Section 7.04 of the Plan of Reorganization Has No Effect on the Dischargeability of the Alleged CAM Claims
Section 7.04 of the Ward II Plan provides that contracts and leases that were entered into or assumed postpetition would be performed in the ordinary course of business after Ward I and would not be affected by the Ward I Confirmation Order. Section 7.04 of the Ward I provides as follows:

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Post-Petition Executory Contracts and Unexpired Leases.
Executory contracts and unexpired leases entered into or assumed and other obligations incurred after the Petition Date by any Debtor will be performed, in accordance with the Restructuring Transactions, by the Debtor, Reorganized Debtor or by New Retailer, as applicable, in the ordinary course of its business, and such executory contracts and unexpired leases and other obligations will survive and remain unaffected by entry of the Confirmation Order.

Dika-Ward asserts that Section 7.04 of the Ward I Plan alters Debtors’ discharge. Section 7.04 does not impact the scope of the discharge granted to Debtors by the Bankruptcy Code and the Ward I Plan. Instead, Section 7.04 clarified that entry of the Confirmation Order did not change

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any of a non-debtor’s, third-party’s legal, equitable, or contractual rights under agreements that were entered into or assumed outside of the plan of reorganization. Such provisions have no impact whatsoever on Debtors’ discharge. If the Court accepted Dika-Ward’s construction of Section 7.04, it would mean that Debtors disclaimed the discharge the Bankruptcy Code provided with respect to all of its assumed leases.

Dika-Ward also argues that the CAM charges cannot be discharged by Section 1141 of the Code and the Ward I Plan because the charges ran with the Land. See In re Raymond, 129 B.R. 354
(Bankr.S.D.N.Y. 1991). Dika-Ward’s reliance on Raymond is misplaced. Initially, this Court need not address whether the alleged CAM obligations ran with the Land because Debtors fully satisfied its CAM obligations to Jolward by allowing and satisfying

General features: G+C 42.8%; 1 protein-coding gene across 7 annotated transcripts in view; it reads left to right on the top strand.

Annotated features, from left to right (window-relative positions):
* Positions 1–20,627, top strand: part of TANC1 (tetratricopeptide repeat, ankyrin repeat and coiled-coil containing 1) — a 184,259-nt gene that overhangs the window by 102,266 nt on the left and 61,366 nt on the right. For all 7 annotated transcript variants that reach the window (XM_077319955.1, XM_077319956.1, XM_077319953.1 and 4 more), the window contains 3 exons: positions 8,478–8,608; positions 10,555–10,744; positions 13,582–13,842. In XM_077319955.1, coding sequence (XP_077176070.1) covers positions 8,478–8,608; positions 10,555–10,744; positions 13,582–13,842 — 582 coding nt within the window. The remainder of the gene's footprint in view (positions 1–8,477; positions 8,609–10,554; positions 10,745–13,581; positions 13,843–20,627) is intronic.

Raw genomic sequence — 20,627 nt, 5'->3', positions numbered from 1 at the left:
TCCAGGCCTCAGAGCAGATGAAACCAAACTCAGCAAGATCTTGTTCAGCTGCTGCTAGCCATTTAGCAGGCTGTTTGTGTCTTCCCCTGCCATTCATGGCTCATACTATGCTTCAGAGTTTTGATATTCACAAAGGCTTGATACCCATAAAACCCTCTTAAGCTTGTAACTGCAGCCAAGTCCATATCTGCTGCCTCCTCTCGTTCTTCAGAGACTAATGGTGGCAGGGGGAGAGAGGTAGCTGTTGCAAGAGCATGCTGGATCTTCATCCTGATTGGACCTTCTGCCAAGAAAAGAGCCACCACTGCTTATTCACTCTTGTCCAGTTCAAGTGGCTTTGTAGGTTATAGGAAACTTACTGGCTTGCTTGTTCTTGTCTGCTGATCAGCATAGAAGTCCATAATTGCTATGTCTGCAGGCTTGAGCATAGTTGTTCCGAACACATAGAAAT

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the Ward I Jolward Claim. See the Ward I Stipulation. Jolward therefore had no additional CAM claims against Debtors as of the effective date of the Ward I Plan.

In the context of a chapter 7 individual debtor case, Raymond
addressed whether a bankruptcy discharge encompasses postpetition condominium association assessments. Raymond did not address whether a bankruptcy discharge encompasses prepetition assessments in a chapter 11 corporate debtor case because it is clear from the unambiguous language of Section 1141 of the Bankruptcy Code that a debtor is discharged from such assessments. The chapter 7 debtors in Raymond argued that the post effective date condominium assessments should be discharged because the assessments arose from a prepetition contract and were contingent prepetition claims subject to discharge. Here, unlike in Raymond, Debtors do not dispute that the discharge applies only to CAM claims that arose prior to the Ward I Effective Date.

The rationale of Raymond was to prevent the chapter 7 debtors who had not paid the assessments post effective date to reside in their home unencumbered by the obligation to pay the assessments that their fellow condominium owners had to pay. Here, Debtors never asserted that they not were obligated to pay CAM after the Ward I Effective Date and in fact, paid CAM after that date. Thus, any CAM obligations that arose prior to August 2, 1999 under the RCOEA were discharged pursuant to the Bankruptcy Code, the Ward I Plan and the Ward I Confirmation Order. Dika-Ward may not assert any CAM claim arising or accuring during that period as a matter of law.